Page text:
Image by Norman Herfurth Five Hundred Pixels
Sydneysiders love their giant 'coathanger', which opened in 1932. The best way to experience this majestic structure is on foot. Stairs and lifts climb up the bridge from both shores, leading to a footpath on the eastern side (the western side is a bike path). Getting the train to Milsons Point and walking back towards the city is the most spectacular. Climb the southeastern pylon to the Pylon Lookout or ascend the arc on the popular but expensive BridgeClimb.
The harbour bridge is a spookily big object – moving around town you’ll catch sight of it in the corner of your eye, sometimes in the most surprising of places. Its enormous dimensions (the arch is 134m high, the span measures 503m and it has 53 thousand tonnes of steel) make it the biggest (if not the longest) steel arch bridge in the world.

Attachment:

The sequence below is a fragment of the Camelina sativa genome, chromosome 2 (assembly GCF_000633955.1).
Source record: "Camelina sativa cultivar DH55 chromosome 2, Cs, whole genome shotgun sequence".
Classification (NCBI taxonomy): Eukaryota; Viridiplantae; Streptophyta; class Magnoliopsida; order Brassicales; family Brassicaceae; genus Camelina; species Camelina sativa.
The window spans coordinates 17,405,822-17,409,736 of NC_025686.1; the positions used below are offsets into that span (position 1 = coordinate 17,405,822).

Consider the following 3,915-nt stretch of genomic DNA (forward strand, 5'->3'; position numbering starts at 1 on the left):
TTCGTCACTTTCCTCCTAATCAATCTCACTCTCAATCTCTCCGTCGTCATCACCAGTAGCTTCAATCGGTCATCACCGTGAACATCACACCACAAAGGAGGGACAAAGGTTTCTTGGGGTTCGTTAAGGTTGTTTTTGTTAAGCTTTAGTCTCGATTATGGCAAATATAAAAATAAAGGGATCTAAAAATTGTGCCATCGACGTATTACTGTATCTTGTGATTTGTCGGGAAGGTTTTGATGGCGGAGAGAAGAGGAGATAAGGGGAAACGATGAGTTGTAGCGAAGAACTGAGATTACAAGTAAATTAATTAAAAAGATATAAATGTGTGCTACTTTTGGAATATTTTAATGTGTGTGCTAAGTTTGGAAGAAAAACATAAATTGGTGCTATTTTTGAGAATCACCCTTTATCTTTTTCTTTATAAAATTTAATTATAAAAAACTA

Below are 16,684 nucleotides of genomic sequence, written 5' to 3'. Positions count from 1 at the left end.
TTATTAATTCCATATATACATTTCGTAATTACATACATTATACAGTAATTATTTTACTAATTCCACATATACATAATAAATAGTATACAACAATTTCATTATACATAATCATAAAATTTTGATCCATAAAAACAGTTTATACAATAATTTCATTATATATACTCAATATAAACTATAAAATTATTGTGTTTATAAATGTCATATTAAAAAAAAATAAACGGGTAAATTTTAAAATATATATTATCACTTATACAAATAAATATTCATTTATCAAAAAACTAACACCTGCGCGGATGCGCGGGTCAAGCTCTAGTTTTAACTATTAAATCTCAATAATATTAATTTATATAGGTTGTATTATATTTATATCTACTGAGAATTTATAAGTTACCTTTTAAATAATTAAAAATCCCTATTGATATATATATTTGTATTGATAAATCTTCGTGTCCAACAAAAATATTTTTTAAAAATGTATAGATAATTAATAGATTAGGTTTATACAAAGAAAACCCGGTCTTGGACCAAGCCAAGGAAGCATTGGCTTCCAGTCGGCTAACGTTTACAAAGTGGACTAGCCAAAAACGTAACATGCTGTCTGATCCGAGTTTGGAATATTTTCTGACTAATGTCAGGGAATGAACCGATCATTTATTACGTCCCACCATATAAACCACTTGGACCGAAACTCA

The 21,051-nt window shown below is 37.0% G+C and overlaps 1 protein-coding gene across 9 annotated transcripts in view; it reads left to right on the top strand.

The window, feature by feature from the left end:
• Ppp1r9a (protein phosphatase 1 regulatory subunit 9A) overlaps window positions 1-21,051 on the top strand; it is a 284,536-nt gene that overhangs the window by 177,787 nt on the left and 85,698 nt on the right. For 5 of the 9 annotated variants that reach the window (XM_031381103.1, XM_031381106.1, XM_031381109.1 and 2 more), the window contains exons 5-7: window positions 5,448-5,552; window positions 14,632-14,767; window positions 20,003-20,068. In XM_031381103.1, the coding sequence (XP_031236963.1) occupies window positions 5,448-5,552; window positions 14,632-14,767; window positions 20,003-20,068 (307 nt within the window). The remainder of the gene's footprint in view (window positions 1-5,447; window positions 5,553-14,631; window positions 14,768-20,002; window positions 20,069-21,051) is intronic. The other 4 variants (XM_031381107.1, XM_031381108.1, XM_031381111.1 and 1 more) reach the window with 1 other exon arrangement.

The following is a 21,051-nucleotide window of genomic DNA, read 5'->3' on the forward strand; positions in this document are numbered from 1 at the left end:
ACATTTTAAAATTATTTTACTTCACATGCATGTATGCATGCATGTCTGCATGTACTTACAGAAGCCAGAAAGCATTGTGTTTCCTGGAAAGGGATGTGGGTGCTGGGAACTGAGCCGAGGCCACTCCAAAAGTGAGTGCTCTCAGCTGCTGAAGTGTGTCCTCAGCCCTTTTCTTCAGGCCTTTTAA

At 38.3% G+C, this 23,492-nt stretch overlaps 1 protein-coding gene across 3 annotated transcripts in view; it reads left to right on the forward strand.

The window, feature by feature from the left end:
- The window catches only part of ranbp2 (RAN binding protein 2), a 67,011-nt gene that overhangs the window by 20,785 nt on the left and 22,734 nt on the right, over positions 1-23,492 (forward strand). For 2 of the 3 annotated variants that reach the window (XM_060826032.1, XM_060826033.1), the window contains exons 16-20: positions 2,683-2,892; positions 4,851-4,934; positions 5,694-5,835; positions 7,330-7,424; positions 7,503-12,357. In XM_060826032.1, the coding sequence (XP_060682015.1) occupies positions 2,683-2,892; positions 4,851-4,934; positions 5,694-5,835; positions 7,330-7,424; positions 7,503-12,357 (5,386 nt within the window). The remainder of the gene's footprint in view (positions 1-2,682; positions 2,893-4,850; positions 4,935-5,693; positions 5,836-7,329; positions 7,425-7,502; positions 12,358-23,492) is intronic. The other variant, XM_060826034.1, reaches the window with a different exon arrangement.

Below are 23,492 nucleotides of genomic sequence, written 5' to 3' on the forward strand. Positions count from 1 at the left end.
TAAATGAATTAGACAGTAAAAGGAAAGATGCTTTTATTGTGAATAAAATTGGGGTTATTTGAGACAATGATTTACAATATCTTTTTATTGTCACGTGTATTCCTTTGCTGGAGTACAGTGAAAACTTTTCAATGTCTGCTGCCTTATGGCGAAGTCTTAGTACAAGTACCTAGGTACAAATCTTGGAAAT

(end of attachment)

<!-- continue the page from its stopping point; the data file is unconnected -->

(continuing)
The two halves of chief engineer JJC Bradfield’s mighty arch were built outwards from each shore in what was a huge source of Depression employment. In 1930, after seven years of merciless toil by 1400 workers, the two arches were only centimetres apart when 100km/h winds set them swaying. The coathanger hung tough and the arch was finally bolted together. Extensive load-testing preceded the bridge's opening two years later.